Familial Reciprocity and Subjective Well-being in Ghana


  • This article was edited by Deborah S. Carr.

Department of Sociology, National Taipei University, 151 University Rd., Sansia, New Taipei City, Taiwan (mtsai@mail.ntpu.edu.tw).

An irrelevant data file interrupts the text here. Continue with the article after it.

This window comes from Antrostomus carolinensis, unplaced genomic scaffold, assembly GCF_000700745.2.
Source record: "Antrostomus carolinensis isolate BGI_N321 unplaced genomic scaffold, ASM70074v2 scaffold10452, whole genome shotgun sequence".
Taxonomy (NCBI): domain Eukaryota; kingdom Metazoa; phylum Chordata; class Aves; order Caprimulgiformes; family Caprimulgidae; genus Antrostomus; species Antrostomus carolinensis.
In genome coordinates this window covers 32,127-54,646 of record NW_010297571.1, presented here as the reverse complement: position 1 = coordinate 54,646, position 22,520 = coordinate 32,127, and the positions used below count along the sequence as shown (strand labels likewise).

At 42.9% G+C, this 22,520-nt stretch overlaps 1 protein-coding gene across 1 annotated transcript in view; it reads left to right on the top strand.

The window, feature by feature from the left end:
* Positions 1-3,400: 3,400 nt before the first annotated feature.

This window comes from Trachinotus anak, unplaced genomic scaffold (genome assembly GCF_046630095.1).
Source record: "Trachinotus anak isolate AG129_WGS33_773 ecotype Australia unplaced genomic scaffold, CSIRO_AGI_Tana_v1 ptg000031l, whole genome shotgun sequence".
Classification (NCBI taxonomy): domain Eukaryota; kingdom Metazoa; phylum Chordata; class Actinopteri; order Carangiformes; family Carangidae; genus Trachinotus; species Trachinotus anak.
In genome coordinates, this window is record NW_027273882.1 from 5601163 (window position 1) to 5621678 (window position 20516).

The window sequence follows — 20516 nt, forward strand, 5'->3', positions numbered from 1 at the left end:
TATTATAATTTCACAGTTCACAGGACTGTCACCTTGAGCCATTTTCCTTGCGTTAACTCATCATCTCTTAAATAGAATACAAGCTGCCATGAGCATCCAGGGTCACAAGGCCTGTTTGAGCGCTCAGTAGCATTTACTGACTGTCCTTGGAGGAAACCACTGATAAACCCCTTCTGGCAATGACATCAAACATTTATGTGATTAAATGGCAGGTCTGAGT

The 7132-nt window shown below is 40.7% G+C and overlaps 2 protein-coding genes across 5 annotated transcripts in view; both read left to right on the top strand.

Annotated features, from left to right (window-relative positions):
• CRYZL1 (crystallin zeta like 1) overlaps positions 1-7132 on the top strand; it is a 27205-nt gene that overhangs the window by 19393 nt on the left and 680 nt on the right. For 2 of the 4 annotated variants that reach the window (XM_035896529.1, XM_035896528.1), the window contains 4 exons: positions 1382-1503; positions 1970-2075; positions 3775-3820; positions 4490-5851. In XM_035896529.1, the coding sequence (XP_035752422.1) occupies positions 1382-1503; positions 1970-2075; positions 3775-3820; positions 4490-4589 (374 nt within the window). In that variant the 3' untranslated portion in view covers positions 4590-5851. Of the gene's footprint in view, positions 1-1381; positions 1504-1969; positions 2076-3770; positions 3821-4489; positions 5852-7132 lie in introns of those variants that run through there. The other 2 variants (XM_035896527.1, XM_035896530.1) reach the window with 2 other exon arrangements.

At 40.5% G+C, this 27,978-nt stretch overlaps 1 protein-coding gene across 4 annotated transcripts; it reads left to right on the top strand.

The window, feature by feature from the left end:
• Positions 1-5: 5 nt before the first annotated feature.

The authors investigated variations in reciprocity and the impact of reciprocity on well-being in a West African society. They hypothesized that household size and income diversity encourage reciprocity, which in turn enhances subjective well-being. In empirical testing of these hypotheses the authors used the data of the Core Welfare Indicators Questionnaire of Ghana, a national sample of household heads (N males = 33,949, N females = 13,900) collected in 2003. A regression analysis showed that remittance facilitates balanced or credited reciprocity, whereas size-related measures (marital status and generational relationships) produce mixed results. Reciprocity clearly strengthens perceived economic security and level of happiness among Ghanaians. This research suggests that extensive reciprocity among kin, rather than household configurations, should be stressed in efforts to understand the structure of familial relationships and its consequences for well-being.